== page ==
Empowerment: Black History Month Events
Gospel Concert: “From Rags To Righteous featuring Leah Smith”
Friday, February 5, 2010 @ 6:00pm
Rangos Ballroom, University Center
Hosted by Impact Movement and the Office of the Dean of Student Affairs
For more information, email Chris Streeter at email@example.com
University Center Late Night Event: Haiti Relief Benefit Concert
Friday, February 5, 2010 @ 9:00pm
Hosted by FORGE
CAUSE Lecture: "Making Better Babies and Perfecting the Race: Mothering and Nation-Building in Brazil"
Friday, February 12, 2010
Refreshments 4:30, Lecture & Discussion 5 - 6:30pm
TBD, Baker Hall
Dr. Okezi Otovo, Assistant Professor of History, University of Vermont
The Renaissance: A Night of Expression through the Arts
February 12, 2010
8:00pm in the Underground, Morewood Gardens
Hosted by BGSO (Black Graduate Student Organization)
If you are interested in performing in this open mic night, please contact Courtney Williamson at firstname.lastname@example.org.
Speak Your Mind - Multicultural Book Reading & Dinner & Discussion
Tuesday, February 16, 2010 @ 5:00pm
University Center, Pake Room
What Becomes of the Brokenhearted by E. Lynn Harris
(All members of the campus community are welcome to attend—book reading is not a requirement for participation in dialogue.)
Hosted by Student Life and Office of Dean of Student Affairs
To pick up a copy of the book please stop by Warner 301 or email email@example.com
Workshop with Raymar Hampshire & SponsorChange.org
Monday, February 22, 2010
6:00pm, Breed Hall, Margaret Morrison Carnegie Hall 103
Sponsorchange.org is a new social venture based in Pittsburgh to aid young professionals in being civically engaged while rewarding student loan stipends.
Come meet current student fellows and how they are using community service to pay off student loans. Visit www.sponsorchange.org for more information on the organization.
Speak Your Mind Diversity Dinner & Discussion
The Inequalities of Health Care
Tuesday, February 23, 2010 @ 5:00pm
Pake Room, University Center
Hosted by MAPS (Minority Association of Pre-Health Students) and the Office of the Dean of Student Affairs
Black History Month Keynote Speaker: Dr. Steve Perry
Wednesday, February 24 @ 7:00pm
McConomy Auditorium, University Center
An author, educator, and principal, Dr. Perry is hoping and working hard to bridge the education gap in the United States. This event is free and open to the public. Tickets are available at the University Center Info Desk for campus community. For Pittsburgh community please contact M. Shernell Smith at firstname.lastname@example.org or 412.268.2075 to reserve your ticket.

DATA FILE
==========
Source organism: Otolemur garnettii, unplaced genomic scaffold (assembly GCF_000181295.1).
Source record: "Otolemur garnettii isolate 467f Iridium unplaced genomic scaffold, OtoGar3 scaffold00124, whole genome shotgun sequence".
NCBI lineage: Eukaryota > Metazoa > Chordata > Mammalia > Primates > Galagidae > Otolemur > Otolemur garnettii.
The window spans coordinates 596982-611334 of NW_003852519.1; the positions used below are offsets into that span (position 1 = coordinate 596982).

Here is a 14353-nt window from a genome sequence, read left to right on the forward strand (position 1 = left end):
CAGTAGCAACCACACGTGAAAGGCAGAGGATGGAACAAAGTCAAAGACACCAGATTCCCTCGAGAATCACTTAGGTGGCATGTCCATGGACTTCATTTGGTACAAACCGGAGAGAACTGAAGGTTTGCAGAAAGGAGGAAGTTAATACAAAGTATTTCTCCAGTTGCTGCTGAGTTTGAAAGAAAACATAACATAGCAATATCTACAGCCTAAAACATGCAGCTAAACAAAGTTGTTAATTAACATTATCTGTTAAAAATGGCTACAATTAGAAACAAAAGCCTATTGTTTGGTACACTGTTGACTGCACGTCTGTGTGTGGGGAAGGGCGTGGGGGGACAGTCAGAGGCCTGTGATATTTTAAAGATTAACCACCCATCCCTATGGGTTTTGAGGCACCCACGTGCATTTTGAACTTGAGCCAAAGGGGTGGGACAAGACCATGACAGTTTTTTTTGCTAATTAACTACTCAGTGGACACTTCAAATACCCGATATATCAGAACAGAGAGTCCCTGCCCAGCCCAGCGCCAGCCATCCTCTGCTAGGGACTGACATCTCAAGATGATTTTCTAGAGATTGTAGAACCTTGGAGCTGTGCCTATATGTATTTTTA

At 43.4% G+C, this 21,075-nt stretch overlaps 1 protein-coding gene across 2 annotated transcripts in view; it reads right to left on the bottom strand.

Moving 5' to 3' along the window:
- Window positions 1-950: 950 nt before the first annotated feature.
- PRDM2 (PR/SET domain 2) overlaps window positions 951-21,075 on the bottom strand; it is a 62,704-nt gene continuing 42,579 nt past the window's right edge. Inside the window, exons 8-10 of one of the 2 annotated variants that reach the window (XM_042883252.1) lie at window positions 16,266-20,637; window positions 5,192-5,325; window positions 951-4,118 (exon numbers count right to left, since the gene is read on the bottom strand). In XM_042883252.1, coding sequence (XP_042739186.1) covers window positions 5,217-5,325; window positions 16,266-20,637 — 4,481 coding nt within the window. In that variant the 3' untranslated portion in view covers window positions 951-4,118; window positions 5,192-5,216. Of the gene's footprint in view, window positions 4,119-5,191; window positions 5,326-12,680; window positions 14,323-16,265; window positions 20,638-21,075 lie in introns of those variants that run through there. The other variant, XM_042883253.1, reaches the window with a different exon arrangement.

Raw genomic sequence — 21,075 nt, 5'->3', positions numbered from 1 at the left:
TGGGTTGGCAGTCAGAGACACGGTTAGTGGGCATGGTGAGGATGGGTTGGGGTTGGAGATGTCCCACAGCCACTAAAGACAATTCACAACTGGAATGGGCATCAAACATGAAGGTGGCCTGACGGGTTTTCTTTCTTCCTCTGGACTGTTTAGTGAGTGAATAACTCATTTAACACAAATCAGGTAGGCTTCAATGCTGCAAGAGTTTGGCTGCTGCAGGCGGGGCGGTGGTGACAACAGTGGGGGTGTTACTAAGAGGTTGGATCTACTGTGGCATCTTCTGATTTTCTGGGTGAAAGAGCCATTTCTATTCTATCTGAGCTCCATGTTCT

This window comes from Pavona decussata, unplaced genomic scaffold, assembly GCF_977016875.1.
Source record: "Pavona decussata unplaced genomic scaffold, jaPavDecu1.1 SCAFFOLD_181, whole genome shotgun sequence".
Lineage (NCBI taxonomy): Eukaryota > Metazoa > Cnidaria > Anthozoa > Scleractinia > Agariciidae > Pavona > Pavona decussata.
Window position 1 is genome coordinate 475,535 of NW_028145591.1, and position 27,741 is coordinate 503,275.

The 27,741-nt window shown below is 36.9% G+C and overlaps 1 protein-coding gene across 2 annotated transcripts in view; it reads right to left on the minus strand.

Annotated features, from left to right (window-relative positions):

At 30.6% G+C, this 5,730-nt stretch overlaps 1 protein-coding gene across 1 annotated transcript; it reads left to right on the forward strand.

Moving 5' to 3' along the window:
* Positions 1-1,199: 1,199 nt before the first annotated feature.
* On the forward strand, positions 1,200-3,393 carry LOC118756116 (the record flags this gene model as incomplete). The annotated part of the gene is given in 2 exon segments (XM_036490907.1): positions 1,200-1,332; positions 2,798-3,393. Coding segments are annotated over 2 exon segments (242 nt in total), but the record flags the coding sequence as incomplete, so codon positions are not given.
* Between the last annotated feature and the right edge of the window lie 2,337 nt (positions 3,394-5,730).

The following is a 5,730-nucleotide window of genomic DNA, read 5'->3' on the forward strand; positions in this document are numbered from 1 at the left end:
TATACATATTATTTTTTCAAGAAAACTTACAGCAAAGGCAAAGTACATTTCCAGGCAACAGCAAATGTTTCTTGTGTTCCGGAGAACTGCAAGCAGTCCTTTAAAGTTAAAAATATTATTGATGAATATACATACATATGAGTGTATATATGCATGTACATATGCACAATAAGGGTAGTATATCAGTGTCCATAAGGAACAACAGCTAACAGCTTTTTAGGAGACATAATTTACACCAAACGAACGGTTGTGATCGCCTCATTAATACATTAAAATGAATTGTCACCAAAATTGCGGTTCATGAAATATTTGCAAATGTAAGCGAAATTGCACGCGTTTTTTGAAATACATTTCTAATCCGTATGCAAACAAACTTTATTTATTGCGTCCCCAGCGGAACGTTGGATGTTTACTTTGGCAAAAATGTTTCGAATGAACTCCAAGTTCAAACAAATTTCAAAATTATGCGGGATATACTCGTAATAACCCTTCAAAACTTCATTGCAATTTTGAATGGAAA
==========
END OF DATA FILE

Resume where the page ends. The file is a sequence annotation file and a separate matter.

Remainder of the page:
Author Rebecca Skloot will discuss her exciting new book: The Immortal Life of Henrietta Lacks
Friday, February 26 @ 3:30pm
Erwin Steinberg Auditorium, Baker Hall A53
Skloot's book, which took Skloot 10 years to write, is already at #5 on the New York Times Non-Fiction Best Sellers List.
Skloot's work tells the story of Henrietta Lacks, an African American woman whose cells---taken without her permission in the 1950s at Johns Hopkins---have become a central tool of biomedical research. These "HeLa" cells, the first "immortal" human cells to be predictably cultured and reproduced in the lab, were central to the development of the polio vaccine in the 1950s. HeLa clones---trillions by some counts---continue to be a made, bought, and sold, and to fuel research around the world, including recent advances in radiation therapy, in vitro fertilization, and gene mapping. But Skloots work goes beyond the HeLa story. It's also the story of the Lacks family and deeply connected to the history of African Americans, current debates on informed consent, donor protocols, and the "business" of medicine.
Rebecca Skloot is an Assistant Professor at University of Memphis and an award-winning writer. She's a contributing editor at Popular Science and has been a correspondent for NPR's RadioLab and PBS's Nova Science NOW. Her work appears in The New York Times, O, Discover, Columbia Journalism Review, and Prevention. Skloot has degrees in biological sciences and nonfiction writing and has taught at Memphis, the University of Pittsburgh, and NYU's graduate program of Science, Health and Environmental Reporting.
Sponsored by the English Department
New School-Old School Conversation: “The State of the Black Community”
Tuesday, March 2, 2010
University Center, Rangos 1 @ 6:30 pm
Hosted by Black Graduate Student Organization